These ups and downs are what allow a group of clever folks to hoard up on and later re-sell these products at higher prices. A lack of foresight and planning when importing is what creates these temporary shortages that make the work of hoarders easier.

There is no doubt Cuba has a planned economy. The question is whether it is actually well planned. The truth is that, for decades, the country’s domestic trade system has functioned in a chaotic manner and no one has been able to organize it minimally.

A foreign journalist I know recently noted that, when toilet paper disappeared from all State shops, a supermarket in Havana had a full stock of pickled partridge that no one buys.  Who would decide to buy such a luxury canned product at a time when most store shelves are practically empty? The story brings to mind that anecdote involving a government official who imported a snow-sweeper to Cuba.

The Market and Consumption

Cuba’s domestic trade system doesn’t require “reforms”, it demands radical change, a new model. Such a change should begin with Cuba’s importers, bureaucratic companies that are ignorant of the interests and needs of consumers and buy products without rhyme or reason.

Many of their employees receive [under the table] commissions from suppliers and therefore prioritize, not the country’s interests, but their own pockets. They are the same people who received money from the corrupt foreign businessmen recently tried and convicted in Cuba.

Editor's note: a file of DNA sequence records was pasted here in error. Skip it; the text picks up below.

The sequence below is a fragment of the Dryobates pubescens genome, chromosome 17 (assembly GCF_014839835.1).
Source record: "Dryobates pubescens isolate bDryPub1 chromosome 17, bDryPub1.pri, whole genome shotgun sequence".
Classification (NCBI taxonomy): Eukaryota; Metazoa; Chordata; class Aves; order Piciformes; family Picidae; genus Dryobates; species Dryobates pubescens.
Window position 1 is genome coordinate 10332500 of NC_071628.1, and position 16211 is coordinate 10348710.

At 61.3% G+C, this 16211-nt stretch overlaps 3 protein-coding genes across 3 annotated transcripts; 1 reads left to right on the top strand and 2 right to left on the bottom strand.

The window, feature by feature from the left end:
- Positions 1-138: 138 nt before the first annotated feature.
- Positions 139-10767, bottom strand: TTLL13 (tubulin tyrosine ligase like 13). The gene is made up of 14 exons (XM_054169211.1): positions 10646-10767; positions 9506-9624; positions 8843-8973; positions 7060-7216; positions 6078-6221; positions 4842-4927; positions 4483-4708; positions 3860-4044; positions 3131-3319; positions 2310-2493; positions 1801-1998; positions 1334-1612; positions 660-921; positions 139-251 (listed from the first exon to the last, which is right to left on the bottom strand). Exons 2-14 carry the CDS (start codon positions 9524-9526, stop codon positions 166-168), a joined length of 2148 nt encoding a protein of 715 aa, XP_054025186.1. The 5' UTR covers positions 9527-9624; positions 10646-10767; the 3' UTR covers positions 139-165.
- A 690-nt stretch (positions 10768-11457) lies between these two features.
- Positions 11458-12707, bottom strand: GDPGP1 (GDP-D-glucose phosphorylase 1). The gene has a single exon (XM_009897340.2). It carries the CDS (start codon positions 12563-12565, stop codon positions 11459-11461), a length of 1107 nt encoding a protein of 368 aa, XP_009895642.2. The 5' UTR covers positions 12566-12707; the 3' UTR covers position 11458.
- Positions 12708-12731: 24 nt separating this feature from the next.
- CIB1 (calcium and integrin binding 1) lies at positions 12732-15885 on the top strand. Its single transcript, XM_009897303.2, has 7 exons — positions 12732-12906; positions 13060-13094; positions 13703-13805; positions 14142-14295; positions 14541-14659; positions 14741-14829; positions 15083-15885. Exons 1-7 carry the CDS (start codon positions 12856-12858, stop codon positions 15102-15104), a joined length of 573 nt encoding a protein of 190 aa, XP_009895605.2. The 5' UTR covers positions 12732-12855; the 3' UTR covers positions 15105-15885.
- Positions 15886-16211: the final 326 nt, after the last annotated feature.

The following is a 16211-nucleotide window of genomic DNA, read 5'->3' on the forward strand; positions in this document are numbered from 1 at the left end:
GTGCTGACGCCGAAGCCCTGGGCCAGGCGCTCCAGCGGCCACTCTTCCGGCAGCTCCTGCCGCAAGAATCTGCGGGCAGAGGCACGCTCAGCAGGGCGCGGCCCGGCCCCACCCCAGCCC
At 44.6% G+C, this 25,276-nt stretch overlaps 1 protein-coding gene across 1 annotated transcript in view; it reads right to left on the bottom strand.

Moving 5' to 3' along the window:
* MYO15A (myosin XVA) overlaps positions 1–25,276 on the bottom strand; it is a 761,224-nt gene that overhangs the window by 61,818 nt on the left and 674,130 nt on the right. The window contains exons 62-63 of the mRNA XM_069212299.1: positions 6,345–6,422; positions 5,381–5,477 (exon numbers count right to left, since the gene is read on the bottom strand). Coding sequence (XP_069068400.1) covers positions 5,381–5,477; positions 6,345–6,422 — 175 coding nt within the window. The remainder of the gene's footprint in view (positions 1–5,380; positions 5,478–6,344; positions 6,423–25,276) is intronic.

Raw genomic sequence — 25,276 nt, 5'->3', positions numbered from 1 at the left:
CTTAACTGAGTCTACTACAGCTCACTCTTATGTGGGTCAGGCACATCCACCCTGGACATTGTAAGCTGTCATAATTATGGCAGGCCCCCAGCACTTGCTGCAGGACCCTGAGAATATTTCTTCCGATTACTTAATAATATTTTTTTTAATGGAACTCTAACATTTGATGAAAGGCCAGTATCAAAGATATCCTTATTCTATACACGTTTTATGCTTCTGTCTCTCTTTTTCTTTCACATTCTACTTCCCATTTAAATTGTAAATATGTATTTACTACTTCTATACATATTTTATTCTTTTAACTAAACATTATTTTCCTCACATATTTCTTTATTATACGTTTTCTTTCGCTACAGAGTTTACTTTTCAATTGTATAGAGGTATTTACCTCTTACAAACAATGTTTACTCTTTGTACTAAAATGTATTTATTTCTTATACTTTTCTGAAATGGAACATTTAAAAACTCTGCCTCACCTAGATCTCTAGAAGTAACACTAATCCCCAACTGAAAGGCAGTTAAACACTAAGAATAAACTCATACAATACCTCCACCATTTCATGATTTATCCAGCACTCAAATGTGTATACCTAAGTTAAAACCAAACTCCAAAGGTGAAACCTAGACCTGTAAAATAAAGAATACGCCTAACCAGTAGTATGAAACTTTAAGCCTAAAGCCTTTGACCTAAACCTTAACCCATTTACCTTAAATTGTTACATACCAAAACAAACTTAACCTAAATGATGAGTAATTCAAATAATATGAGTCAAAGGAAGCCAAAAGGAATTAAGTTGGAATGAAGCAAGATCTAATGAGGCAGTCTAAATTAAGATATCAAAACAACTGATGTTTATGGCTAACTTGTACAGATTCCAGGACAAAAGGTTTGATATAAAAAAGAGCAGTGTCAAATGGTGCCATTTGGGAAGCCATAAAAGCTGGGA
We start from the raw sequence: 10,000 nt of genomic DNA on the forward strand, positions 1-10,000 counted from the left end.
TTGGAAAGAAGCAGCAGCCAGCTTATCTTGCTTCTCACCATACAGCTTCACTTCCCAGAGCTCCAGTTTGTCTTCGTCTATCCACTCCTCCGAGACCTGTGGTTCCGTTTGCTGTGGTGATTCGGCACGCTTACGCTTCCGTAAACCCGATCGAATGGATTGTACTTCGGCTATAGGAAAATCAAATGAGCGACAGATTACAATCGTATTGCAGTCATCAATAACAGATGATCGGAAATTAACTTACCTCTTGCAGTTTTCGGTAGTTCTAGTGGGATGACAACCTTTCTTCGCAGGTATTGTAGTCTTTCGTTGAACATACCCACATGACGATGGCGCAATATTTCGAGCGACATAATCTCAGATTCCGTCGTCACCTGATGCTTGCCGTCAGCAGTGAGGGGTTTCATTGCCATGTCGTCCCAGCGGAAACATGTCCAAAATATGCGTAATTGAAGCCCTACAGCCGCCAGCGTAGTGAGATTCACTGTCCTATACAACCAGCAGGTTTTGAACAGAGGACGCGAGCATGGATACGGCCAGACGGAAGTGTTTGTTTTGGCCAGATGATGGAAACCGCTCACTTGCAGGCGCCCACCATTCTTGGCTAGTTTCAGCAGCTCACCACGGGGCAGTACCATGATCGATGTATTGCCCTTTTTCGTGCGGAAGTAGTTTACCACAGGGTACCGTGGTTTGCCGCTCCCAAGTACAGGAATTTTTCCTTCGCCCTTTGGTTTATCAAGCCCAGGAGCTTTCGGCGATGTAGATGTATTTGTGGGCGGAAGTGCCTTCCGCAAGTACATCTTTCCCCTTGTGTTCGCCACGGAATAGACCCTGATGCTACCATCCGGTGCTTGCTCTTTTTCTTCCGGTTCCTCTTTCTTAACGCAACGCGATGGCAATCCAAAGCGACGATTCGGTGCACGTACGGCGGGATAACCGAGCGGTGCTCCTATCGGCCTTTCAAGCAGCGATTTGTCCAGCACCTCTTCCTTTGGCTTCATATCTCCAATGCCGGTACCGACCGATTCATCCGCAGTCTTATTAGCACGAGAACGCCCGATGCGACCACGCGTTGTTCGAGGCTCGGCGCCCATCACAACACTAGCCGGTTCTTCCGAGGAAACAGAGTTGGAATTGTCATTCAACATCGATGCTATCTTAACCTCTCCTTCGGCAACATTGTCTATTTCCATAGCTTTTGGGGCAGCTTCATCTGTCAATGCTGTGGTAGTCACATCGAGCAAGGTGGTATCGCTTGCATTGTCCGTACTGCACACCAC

To plan the country’s economy, the government should start by conducting market studies and getting to know the needs of consumers, in order to decide what to purchase on that basis. It Is a question of buying the products people need and in quantities proportional to the demand.

Planning means being able to organize import cycles such that there is regular supply of products, without any dark holes, like the ones that currently abound in all sectors of Cuba’s domestic trade, from dairy products to wood products.

Sometimes, this chaotic state of affairs has high costs for the country’s economy, such as when buses are put out of circulation because spare pieces were not bought on time, there isn’t enough wood to build the crates needed to store farm products or a sugar refinery is shut down because of lack of foresight.

Even the sale of school uniforms at State subsidized prices experiences these problems owing to a lack of different sizes. This is a problem seamstresses are always willing to fix, charging the parents a little extra money.

Cuba’s entire distribution system is rotten. Importers are paid commissions, shopkeepers sell products under the counter, butchers steal and resell poultry, ration-store keepers mix pebbles in with beans, agricultural and livestock markets tamper with weighing scales and bakers take home the flour and oil.

In the midst of this chaos we find the Cuban consumer, who does not even have an office he or she can turn to and demand their rights (when they are sold rotten minced meat, and old pair of shoes or a refrigerator that leaks water, for instance).

Speculation is no doubt a reprehensible activity, but it is not the cause of the black market. The country may launch a new campaign against hoarders, but it will be as unsuccessful as all previous one if an efficient commercial system isn’t created.